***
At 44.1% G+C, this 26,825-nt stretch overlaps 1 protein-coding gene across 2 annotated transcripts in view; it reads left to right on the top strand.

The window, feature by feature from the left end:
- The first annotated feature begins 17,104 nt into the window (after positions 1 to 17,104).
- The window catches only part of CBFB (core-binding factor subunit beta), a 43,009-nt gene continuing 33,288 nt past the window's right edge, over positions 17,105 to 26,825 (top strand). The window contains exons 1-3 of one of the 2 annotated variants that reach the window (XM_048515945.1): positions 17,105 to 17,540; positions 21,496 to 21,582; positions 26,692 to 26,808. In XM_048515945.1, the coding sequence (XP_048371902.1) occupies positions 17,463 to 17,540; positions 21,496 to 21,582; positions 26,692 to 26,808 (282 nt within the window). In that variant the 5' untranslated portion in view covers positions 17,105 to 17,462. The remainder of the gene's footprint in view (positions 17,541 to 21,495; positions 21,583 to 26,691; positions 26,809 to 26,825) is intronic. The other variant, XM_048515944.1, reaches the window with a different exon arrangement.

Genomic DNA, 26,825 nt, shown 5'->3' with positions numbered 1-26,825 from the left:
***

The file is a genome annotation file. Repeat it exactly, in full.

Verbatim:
At 44.1% G+C, this 26,825-nt stretch overlaps 1 protein-coding gene across 2 annotated transcripts in view; it reads left to right on the top strand.

The window, feature by feature from the left end:
- The first annotated feature begins 17,104 nt into the window (after positions 1 to 17,104).
- The window catches only part of CBFB (core-binding factor subunit beta), a 43,009-nt gene continuing 33,288 nt past the window's right edge, over positions 17,105 to 26,825 (top strand). The window contains exons 1-3 of one of the 2 annotated variants that reach the window (XM_048515945.1): positions 17,105 to 17,540; positions 21,496 to 21,582; positions 26,692 to 26,808. In XM_048515945.1, the coding sequence (XP_048371902.1) occupies positions 17,463 to 17,540; positions 21,496 to 21,582; positions 26,692 to 26,808 (282 nt within the window). In that variant the 5' untranslated portion in view covers positions 17,105 to 17,462. The remainder of the gene's footprint in view (positions 17,541 to 21,495; positions 21,583 to 26,691; positions 26,809 to 26,825) is intronic. The other variant, XM_048515944.1, reaches the window with a different exon arrangement.

Genomic DNA, 26,825 nt, shown 5'->3' with positions numbered 1-26,825 from the left: